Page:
Let $\mathcal{G}$ be the space of all possible bivariate probability distributions.

Let's pick a bivariate probability distribution $g\in \mathcal{G}$. Can we always find a random vector $(X,Y,Z)$ such that

(1) $(X,Z)$ is distributed as $(Y,-Z)$

(2) $(Y,-Z)$ is distributed as $(-X, -Y)$

(3) $(X,Z)$ has probability distribution $g$

? As suggested in the comments below, the answer is "NO", i.e., such a random vector may not exist for some $g\in \mathcal{G}$. This remark leads to my question.


Let $\mathcal{G}^{\diamond}\subset \mathcal{G}$ be the subset of bivariate probability distributions such that a random vector $(X,Y,Z)$ satisfying (1), (2),(3) exists if and only if $g\in \mathcal{G}^{\diamond}$.

Can we list the features that a $g\in \mathcal{G}$ should have to belong to $\mathcal{G}^{\diamond}$ (necessary conditions)? For example, $g$ should be symmetric wrto zero, or $g$ should belong to a certain parametric family, etc.

Is there any result of the type "$g\in \mathcal{G}^{\diamond}$ if and only if $g$ is [XXX]" where [XXX] is filled with some non-parametric or parametric restriction?

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    $\begingroup$ I suspect there may be a critical typographical error in this question, because the claim makes no reference to $(A,B)$ and only to $\mathcal G.$ There may be at least one more, too, because the claim appears to state that $C$ and $-C$ have the same distribution, which obviously is not true for all distributions, making the question rather trivial. Could you please check your post? $\endgroup$ – whuber Nov 2 '18 at 12:46
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    $\begingroup$ You appear to be using an ambiguous notation. Could you state exactly what you mean by the tilde operator "$\sim$"? Usually it means "has the same distribution as," but as I pointed out before, with that interpretation your question is trivial, so I doubt that's what you intend it to mean. $\endgroup$ – whuber Nov 2 '18 at 13:04
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    $\begingroup$ I am afraid not. Could you describe what you are trying to say in plain English? From my experience, doing so usually brings you closer to finding the solution yourself, so could be beneficial for you as well. $\endgroup$ – Tim Nov 2 '18 at 14:49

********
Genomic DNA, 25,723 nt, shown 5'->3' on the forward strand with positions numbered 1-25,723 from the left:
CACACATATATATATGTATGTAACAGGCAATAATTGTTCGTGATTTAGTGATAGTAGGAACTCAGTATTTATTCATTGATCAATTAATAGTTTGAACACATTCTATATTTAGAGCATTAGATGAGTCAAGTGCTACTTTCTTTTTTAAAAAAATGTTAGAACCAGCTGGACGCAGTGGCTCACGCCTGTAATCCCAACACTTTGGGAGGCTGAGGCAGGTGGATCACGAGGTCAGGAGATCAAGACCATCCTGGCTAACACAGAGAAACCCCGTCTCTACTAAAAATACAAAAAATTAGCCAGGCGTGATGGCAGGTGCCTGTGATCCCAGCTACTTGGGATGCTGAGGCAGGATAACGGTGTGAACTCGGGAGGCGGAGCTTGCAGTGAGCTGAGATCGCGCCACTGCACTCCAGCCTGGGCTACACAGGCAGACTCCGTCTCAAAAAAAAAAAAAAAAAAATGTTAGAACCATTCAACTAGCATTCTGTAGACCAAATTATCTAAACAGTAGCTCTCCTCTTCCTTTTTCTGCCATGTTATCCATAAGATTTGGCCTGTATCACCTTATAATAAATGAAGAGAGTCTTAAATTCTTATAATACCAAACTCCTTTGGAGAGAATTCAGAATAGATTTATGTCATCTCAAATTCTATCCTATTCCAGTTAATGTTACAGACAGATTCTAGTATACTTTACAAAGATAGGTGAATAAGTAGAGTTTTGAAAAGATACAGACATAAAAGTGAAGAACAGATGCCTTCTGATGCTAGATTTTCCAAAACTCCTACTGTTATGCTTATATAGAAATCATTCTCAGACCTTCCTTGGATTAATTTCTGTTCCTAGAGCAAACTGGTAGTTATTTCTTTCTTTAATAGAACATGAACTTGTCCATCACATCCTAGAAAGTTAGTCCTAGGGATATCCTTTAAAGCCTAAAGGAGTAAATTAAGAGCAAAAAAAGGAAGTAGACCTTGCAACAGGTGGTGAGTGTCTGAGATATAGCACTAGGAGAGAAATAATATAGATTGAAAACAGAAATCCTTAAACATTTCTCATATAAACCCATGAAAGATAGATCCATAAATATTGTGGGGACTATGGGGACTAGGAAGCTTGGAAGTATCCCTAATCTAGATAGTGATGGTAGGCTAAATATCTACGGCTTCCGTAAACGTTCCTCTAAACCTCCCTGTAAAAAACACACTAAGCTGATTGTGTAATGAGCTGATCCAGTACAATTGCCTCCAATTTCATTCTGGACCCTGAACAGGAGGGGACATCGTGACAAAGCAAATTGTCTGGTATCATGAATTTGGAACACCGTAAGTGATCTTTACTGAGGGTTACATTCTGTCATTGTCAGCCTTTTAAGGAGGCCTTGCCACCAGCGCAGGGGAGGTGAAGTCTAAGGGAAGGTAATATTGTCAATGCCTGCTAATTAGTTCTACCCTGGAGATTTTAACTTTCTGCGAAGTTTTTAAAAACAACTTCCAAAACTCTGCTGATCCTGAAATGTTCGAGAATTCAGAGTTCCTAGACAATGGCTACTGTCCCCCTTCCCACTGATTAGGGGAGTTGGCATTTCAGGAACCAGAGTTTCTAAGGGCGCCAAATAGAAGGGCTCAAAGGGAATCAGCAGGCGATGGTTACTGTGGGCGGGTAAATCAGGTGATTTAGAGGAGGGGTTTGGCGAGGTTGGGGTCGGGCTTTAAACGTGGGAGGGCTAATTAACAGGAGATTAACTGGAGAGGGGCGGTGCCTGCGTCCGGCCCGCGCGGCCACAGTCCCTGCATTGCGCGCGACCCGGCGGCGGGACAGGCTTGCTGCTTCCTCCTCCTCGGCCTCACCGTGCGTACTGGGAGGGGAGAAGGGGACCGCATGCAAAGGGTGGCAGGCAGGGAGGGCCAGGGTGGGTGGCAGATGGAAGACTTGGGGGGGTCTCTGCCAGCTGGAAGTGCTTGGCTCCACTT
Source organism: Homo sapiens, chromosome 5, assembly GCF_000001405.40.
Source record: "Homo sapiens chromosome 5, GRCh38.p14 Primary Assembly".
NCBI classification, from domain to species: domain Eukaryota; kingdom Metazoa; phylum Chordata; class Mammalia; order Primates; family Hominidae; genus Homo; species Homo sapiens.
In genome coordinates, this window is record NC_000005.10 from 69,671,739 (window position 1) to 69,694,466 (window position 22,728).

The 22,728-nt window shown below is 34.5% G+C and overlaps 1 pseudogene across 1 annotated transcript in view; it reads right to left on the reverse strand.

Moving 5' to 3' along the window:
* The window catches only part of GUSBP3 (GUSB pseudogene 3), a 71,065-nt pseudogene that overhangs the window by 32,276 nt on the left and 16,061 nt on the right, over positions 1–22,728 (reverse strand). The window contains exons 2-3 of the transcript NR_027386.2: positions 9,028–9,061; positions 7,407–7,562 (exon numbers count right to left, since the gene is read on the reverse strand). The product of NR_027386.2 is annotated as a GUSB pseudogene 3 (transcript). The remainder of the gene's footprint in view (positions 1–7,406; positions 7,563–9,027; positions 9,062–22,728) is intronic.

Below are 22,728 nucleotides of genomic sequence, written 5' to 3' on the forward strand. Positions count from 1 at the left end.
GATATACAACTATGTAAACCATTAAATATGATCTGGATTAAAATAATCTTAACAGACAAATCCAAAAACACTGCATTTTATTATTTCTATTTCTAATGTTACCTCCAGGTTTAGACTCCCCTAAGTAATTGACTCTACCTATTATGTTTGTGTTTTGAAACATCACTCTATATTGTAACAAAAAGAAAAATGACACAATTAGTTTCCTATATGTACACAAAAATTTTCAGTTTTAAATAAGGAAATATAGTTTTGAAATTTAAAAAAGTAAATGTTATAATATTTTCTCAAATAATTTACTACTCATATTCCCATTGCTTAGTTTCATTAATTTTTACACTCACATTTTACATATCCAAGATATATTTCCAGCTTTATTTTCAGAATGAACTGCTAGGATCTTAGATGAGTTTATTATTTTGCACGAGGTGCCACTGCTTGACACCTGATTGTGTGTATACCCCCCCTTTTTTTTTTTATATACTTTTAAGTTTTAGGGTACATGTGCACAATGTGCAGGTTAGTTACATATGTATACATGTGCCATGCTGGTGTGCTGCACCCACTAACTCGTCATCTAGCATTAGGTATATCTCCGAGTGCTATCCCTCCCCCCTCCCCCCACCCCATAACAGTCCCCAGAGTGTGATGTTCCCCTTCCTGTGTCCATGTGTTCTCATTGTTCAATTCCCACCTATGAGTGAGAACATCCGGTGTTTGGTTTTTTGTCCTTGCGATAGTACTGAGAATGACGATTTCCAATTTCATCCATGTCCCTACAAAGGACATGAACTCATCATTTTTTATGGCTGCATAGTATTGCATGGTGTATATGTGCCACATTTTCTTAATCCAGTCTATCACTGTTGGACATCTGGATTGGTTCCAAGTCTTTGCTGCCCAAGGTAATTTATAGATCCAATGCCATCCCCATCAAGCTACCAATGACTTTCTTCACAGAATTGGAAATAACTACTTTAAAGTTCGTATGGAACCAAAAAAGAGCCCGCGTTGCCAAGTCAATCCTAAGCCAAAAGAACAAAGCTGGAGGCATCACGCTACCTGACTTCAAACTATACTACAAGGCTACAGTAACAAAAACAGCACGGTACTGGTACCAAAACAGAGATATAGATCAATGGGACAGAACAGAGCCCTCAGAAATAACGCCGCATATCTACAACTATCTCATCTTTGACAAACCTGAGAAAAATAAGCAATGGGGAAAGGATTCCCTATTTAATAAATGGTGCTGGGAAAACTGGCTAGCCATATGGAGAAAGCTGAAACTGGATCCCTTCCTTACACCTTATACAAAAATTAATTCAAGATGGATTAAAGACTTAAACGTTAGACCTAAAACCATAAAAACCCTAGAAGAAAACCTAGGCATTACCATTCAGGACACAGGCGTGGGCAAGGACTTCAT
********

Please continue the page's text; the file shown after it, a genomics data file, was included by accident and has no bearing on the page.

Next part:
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    $\begingroup$ I think it's clear enough: you appear to be attempting to describe, in a somewhat elliptical way, bivariate distributions with marginal distributions that are symmetric about $0.$ Unfortunately, a great deal of the formulation of this question is superfluous and therefore raises doubts concerning what you're trying to ask. For instance, there is no content at all in asserting that $(X,Y,Z)$ has a joint probability distribution: by definition, it does. The only part of the statement that appears to have any content is "$(X,Z)\sim(Y,-Z)\sim(-X,-Y).$" cc @Tim $\endgroup$ – whuber Nov 2 '18 at 15:02
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    $\begingroup$ Okay, it makes sense now. Would it be fair to interpret your question as asking how to determine when, given a random variable $(X,Z),$ there exists a random variable $Y$ satisfying the three conditions? This is somewhat interesting because although obviously $X,Y,$ and $Z$ have to be identically distributed and symmetric around zero, that is not sufficient. For example, when the correlation of $X$ and $Z$ exists and is less than $-1/2,$ such a $Y$ cannot exist. $\endgroup$ – whuber Nov 2 '18 at 15:20

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